Politics, God and Religion vs. Science

Search
Go

Discussion Topic

Return to Forum List
Post a Reply
Messages 15761 - 15780 of total 22589 in this topic << First  |  < Previous  |  Show All  |  Next >  |  Last >>
BLUEBLOCR

Social climber
joshua tree
Aug 10, 2013 - 02:27pm PT
Oh my, im so very sorry mikeL.. i'll be praying
Our heavenly Father is always listening and tending to our needs
This i know
jgill

Boulder climber
Colorado
Aug 10, 2013 - 04:05pm PT
I'm so sorry to hear this, Mike. I hope she pulls out of this OK.

My own wife fell at the bottom of the stairs recently, but is just sore. Very lucky.

Keep us informed.
BLUEBLOCR

Social climber
joshua tree
Aug 11, 2013 - 01:46am PT
^^^^^thats very simaliar! What are the odds?

Think'in and pray'in for you again MikeL. Like I had so many times today..
The hearing of your experience resonated deeper than the cloud of third person, second ego
bickering going ononon here. I bet it all seems kinda silly from ur standpoint? Partly?

I hope ur better-half is progressing well!!
Marlow

Sport climber
OSLO
Aug 11, 2013 - 03:42am PT
MikeL

My best wishes for the evolving recovery of your wife. The traumas evolving like they should do, is a good sign. I'm glad to hear you're in a great trauma unit. The best trauma units are extremely competent these days.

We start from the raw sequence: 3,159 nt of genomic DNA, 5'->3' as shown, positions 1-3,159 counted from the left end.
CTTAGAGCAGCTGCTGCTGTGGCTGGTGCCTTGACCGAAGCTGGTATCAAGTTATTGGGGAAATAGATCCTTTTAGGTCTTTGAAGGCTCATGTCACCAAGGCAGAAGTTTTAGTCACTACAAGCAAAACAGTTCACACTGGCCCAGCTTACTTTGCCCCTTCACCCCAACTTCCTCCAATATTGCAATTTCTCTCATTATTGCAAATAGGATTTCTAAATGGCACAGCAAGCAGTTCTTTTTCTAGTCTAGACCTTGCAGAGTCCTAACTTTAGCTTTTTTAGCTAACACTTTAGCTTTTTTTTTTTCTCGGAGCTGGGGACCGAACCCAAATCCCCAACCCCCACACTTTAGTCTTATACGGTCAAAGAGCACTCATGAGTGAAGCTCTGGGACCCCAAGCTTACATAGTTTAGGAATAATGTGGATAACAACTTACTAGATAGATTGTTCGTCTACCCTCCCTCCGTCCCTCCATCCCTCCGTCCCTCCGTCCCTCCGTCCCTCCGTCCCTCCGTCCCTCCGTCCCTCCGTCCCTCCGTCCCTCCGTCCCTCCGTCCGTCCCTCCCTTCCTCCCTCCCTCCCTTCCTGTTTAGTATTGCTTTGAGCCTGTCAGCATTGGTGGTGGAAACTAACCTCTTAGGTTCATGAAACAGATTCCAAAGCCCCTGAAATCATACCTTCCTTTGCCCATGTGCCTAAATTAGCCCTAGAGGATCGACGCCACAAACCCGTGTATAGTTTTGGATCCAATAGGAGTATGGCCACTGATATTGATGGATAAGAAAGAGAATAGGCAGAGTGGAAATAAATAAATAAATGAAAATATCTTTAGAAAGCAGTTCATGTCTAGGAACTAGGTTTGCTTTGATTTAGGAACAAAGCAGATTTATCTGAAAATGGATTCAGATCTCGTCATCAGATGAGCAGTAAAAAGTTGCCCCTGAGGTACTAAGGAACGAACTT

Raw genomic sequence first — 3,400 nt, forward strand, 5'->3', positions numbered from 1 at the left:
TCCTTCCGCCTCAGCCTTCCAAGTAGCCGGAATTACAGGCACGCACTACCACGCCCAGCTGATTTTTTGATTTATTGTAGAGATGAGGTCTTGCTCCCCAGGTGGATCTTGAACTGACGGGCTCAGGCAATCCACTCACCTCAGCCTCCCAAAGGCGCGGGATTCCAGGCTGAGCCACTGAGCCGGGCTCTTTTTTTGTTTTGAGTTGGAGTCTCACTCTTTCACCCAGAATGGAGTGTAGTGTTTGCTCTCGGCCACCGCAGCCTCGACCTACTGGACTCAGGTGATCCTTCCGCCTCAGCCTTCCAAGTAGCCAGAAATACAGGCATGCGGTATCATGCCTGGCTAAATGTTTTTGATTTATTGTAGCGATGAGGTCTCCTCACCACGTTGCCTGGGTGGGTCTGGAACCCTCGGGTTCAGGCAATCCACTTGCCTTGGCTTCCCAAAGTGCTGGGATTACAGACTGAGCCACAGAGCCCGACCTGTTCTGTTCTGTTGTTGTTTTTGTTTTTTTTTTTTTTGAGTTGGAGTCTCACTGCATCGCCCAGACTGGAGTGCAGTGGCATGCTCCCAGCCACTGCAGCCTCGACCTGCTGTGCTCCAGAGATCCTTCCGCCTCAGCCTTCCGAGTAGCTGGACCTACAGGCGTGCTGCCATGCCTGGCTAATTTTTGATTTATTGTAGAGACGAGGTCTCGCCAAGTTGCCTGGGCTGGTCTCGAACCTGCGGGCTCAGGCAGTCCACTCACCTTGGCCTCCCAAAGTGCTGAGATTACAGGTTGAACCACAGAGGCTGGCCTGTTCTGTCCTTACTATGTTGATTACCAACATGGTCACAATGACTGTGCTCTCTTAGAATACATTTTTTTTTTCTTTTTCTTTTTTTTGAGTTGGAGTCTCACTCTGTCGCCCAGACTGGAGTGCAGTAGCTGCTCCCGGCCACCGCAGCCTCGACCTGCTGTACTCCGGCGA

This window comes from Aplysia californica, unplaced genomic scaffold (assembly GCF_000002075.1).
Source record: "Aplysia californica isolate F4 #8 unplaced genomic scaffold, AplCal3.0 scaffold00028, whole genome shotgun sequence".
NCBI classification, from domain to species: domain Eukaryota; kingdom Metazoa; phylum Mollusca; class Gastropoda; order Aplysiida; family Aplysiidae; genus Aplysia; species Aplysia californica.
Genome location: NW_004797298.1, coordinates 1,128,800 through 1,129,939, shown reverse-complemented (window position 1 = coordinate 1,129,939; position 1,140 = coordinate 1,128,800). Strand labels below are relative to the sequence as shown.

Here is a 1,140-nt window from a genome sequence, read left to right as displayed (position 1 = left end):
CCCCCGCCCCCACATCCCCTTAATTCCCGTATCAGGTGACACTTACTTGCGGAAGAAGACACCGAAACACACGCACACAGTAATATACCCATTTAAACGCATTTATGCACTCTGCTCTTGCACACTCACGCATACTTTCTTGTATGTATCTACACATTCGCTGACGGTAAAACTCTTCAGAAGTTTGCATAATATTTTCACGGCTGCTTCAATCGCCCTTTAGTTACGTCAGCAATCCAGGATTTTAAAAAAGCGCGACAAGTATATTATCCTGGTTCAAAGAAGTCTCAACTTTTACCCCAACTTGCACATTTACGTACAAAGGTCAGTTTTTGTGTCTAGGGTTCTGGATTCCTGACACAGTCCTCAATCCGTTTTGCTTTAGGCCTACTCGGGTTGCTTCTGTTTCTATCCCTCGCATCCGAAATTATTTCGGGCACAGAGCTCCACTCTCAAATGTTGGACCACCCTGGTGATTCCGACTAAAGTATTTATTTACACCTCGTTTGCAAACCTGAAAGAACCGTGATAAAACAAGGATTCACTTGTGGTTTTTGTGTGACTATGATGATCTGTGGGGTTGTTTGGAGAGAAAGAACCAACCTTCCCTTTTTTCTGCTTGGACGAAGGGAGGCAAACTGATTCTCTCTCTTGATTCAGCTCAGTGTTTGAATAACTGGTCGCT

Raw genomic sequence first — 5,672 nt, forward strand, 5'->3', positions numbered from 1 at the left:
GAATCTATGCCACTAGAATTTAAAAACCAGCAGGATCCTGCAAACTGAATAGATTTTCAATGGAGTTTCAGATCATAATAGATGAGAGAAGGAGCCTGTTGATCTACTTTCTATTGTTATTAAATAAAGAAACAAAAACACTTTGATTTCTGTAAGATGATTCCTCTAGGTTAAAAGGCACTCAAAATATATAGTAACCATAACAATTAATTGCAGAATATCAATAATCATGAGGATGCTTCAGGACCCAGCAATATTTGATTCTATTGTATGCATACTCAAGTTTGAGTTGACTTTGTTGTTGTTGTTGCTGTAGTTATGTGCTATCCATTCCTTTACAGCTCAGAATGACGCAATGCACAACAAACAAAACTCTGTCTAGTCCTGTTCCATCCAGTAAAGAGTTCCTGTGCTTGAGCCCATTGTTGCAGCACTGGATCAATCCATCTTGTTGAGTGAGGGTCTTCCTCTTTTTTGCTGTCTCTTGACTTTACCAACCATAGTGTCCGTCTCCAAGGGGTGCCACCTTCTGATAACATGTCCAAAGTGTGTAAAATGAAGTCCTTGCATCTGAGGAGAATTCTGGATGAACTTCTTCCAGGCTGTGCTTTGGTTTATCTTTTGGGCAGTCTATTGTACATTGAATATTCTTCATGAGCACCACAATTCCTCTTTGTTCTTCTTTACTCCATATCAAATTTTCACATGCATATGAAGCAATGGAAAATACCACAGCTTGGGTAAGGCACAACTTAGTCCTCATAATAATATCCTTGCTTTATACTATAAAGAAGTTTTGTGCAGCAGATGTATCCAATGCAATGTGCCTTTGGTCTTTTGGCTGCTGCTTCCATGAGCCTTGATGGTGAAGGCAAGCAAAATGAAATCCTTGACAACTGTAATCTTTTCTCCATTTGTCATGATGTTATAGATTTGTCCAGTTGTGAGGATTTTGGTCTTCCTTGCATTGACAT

MikeL

climber
SANTA CLARA, CA
Aug 11, 2013 - 02:06pm PT
Thanks everyone for the good wishes. They helped, at least me anyways. :-)

My wife's condition turned around in the last 18 hours. Her worst problems now are dizziness when she moves too quickly and nausea. (Both obviously associated.) The doctors have moved her out of the ICU and into a regular room. Most importantly, my wife now knows my and everyone else's name, initiates conversations, knows who the president is, the day of the week, and can explain how the U.S. healthcare program is going to work (just kidding). She's eating soft food and sitting up.

Tiredness has hit me like a freight train.

Thanks John, Norton, and DMT for the PMs.

Trippy stuff, this. After so many decades of mind training, I tend to think that I have achieved something or gotten somewhere. Maybe I have, but my regular experience still has the flavor of delusion compared to a catastrophe or trauma like this hitting me upside the head like a 2x4--when the ground is pulled out from under me. It's sort of like falling. It was like falling for the both of us. Nothing to hold on to. The experience is total.

As odd as it seems to say, I think these kinds of events are useful things in life. (Of course, that's MY mind and orientation.)

Booyah!
BASE104

Social climber
An Oil Field
Aug 11, 2013 - 02:17pm PT
It sounds good now. Head injuries are the worst. I've talked a few times on this thread about my friend who survived a massive stroke. His aphasia is still a big problem unless you have learned to speak "Matt."